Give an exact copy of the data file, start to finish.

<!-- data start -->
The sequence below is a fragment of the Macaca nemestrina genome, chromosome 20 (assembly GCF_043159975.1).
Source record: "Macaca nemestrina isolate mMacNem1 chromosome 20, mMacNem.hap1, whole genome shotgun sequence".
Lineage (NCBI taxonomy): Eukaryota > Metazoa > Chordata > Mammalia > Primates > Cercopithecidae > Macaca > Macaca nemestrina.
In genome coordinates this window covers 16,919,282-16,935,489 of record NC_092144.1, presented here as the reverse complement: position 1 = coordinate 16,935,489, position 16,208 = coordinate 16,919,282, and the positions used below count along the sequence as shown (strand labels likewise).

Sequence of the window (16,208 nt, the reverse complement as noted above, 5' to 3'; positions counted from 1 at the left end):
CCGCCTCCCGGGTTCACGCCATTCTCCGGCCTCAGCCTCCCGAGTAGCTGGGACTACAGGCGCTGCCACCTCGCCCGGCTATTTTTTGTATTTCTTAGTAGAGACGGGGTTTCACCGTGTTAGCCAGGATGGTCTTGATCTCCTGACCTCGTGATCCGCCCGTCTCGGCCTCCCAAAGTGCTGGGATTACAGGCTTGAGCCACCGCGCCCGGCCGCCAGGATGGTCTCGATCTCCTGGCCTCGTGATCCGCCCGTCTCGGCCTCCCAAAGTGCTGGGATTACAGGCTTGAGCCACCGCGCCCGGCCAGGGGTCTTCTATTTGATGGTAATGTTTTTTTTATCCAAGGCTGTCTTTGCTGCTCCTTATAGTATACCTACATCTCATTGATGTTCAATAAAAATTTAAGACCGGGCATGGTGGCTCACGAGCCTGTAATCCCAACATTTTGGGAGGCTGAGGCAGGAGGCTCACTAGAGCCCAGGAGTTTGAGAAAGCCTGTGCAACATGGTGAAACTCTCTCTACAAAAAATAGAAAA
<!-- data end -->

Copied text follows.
The sequence below is a fragment of the Macaca nemestrina genome, chromosome 20 (assembly GCF_043159975.1).
Source record: "Macaca nemestrina isolate mMacNem1 chromosome 20, mMacNem.hap1, whole genome shotgun sequence".
Lineage (NCBI taxonomy): Eukaryota > Metazoa > Chordata > Mammalia > Primates > Cercopithecidae > Macaca > Macaca nemestrina.
In genome coordinates this window covers 16,919,282-16,935,489 of record NC_092144.1, presented here as the reverse complement: position 1 = coordinate 16,935,489, position 16,208 = coordinate 16,919,282, and the positions used below count along the sequence as shown (strand labels likewise).

Sequence of the window (16,208 nt, the reverse complement as noted above, 5' to 3'; positions counted from 1 at the left end):
CCGCCTCCCGGGTTCACGCCATTCTCCGGCCTCAGCCTCCCGAGTAGCTGGGACTACAGGCGCTGCCACCTCGCCCGGCTATTTTTTGTATTTCTTAGTAGAGACGGGGTTTCACCGTGTTAGCCAGGATGGTCTTGATCTCCTGACCTCGTGATCCGCCCGTCTCGGCCTCCCAAAGTGCTGGGATTACAGGCTTGAGCCACCGCGCCCGGCCGCCAGGATGGTCTCGATCTCCTGGCCTCGTGATCCGCCCGTCTCGGCCTCCCAAAGTGCTGGGATTACAGGCTTGAGCCACCGCGCCCGGCCAGGGGTCTTCTATTTGATGGTAATGTTTTTTTTATCCAAGGCTGTCTTTGCTGCTCCTTATAGTATACCTACATCTCATTGATGTTCAATAAAAATTTAAGACCGGGCATGGTGGCTCACGAGCCTGTAATCCCAACATTTTGGGAGGCTGAGGCAGGAGGCTCACTAGAGCCCAGGAGTTTGAGAAAGCCTGTGCAACATGGTGAAACTCTCTCTACAAAAAATAGAAAA